Tough times shift Canberra on Oz international broadcasting
11 Mar 2019|

Among the many reasons I’m an optimist is the decades I’ve spent inside two strange but wonderful Australian institutions.

One magnificent institution is the Australian Broadcasting Corporation, where I toiled as a journalist for 33 happy years. Most of my time as an ABC hack was in Canberra—in the old parliament, then up the hill to the giant flag and the unique building that has the House of Representatives and Senate on its wings and the executive in the rear.

Only in Oz would the prime minister and all other ministers get to their offices through the back door.

For years I’ve struggled feebly for a punchline about the PM and cabinet residing out the back: rear-mounted engine … the ultimate backseat drivers … how do you see the way ahead from the arse-end of the building?

There must be a metaphor to fit. Please advise.

The ABC and Parliament House are marvellous while also being maddening and mysterious. Maybe that’s how it is with all major institutions, which brings me to my jest about how these two great entities have shaped my optimism.

A while ago, when I wrote a cynical piece on the three unholy rules that govern Canberra, I was tackled on my sunny self-characterisation: ‘If you’re such a congenital optimist, how can you write this dark stuff?’

The answer is simple: I’m an optimist because of decades in the ABC and covering the Oz parliament. And, of course, I’m a dark realist because of decades in the ABC and covering the Oz parliament.

When they’re at the best, both institutions make you rejoice. At their worst, when they mangle their purpose and mislay their principles, the proper response is rage.

For the last couple of years I’ve raged at the ABC and Canberra for the disastrous dismantling of Oz international broadcasting.

Gutting international TV, ending shortwave and exiting the news and journalism contest in the Asia–Pacific is lousy policy and appalling judgement, hugely damaging to Australian foreign policy. I’ve inflicted many columns on The Strategist, testified to one Senate hearing and made submissions to three inquiries. For an overview of the recent dumbness and optimistic prescriptions for a better broadcasting future, see ASPI’s paper Hard news and free media as the sharp edge of Australian soft power.

In the way of Canberra, bad policy is slowly being confronted. The ABC is dimly grasping how much it has abandoned its charter responsibility, enacted by parliament, ‘to transmit to countries outside Australia broadcasting programs of news, current affairs, entertainment and cultural enrichment’.

The ABC is putting its leadership back together after last year losing both its chair and managing director in the same week. The chairman fired the managing director because she wouldn’t bend to his will; then the chair had to go because he was too eager to bend to the government’s will. Sad, bad days for Aunty.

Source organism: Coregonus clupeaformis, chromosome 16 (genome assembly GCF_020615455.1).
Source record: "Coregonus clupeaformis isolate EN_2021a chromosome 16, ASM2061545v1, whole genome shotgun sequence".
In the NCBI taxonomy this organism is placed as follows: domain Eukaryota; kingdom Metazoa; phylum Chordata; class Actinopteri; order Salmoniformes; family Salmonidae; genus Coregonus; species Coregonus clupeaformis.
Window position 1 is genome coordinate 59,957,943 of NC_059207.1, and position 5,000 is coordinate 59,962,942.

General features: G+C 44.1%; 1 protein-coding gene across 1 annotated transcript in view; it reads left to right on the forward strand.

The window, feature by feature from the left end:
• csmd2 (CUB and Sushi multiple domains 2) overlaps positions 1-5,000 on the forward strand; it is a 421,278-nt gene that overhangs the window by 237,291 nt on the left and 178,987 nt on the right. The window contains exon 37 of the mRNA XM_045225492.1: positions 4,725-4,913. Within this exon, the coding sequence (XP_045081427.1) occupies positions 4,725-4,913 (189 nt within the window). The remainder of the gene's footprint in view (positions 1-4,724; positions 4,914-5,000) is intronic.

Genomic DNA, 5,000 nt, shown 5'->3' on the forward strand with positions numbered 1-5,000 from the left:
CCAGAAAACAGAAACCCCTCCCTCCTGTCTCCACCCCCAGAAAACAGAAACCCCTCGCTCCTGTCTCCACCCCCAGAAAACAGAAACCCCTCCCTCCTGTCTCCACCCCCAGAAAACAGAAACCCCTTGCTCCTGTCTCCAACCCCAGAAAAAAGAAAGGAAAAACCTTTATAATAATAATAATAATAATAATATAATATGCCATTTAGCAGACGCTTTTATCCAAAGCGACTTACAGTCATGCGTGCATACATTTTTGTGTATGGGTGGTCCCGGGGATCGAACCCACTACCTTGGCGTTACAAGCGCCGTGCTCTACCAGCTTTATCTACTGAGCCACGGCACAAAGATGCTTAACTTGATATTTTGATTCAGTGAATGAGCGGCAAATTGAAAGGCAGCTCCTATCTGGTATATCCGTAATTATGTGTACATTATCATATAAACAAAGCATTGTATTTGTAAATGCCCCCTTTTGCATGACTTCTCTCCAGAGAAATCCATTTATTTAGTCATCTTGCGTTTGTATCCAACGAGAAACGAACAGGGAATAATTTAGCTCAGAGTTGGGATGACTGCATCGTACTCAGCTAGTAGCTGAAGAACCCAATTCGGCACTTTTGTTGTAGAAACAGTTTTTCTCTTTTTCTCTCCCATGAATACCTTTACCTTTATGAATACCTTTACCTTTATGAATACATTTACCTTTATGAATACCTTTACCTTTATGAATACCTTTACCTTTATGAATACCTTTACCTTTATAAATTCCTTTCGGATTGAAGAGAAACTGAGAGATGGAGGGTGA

The ABC rebuild has taken a significant step with the appointment of Ita Buttrose as the new chair. At last, the ABC board has a chair who actually knows journalism and media! How novel. And promising.

The main cause for optimism is that both sides of Oz politics have grasped that the destruction of Australia’s international broadcasting voice in the South Pacific and Southeast Asia hurts our foreign policy interests.

The government’s announcement of $17.1 million, over three years, to supply Australian commercial television programs to broadcasters in the South Pacific is a facile and clumsy initiative that doesn’t amount to strategy.

The positive point is that it’s a sign of a government that understands Australia needs to get back into the media game in its region. A strange first step is at least a step. The opposition also embraces an international broadcasting rethink and rebuild.

A new political consensus is forming on international broadcasting, as one element of Canberra’s darkening view of international prospects.

Australia proclaims its first strategic priority now is to manage great-power competition. The Oz step-up in the South Pacific—the Pacific pivot—is the response of a nation that sees its strategic interests in Papua New Guinea and the islands directly challenged by China.

Australia proclaims its enduring fidelity to the alliance as it grapples with the arrival of the post-American world, a multipolar era of shifting power where US military dominance doesn’t translate to other dimensions.

Tough times demand hard thinking and good policy.

Australia is awaking to the costs of absent-mindedly discarding an 80-year tradition of broadcasting to the Asia–Pacific.

My preferred label for this new era is hot peace, not the new cold war. But the cold war elements remind Canberra of a time when international broadcasting was a vital instrument of state policy. Look around today and note China’s arrival as a major international media player, the big Russian effort, and how Britain is boosting the BBC World Service.

In an era of power completion and contest over the nature of the international system, Australia must again power up its voice to serve its interests, influence and values.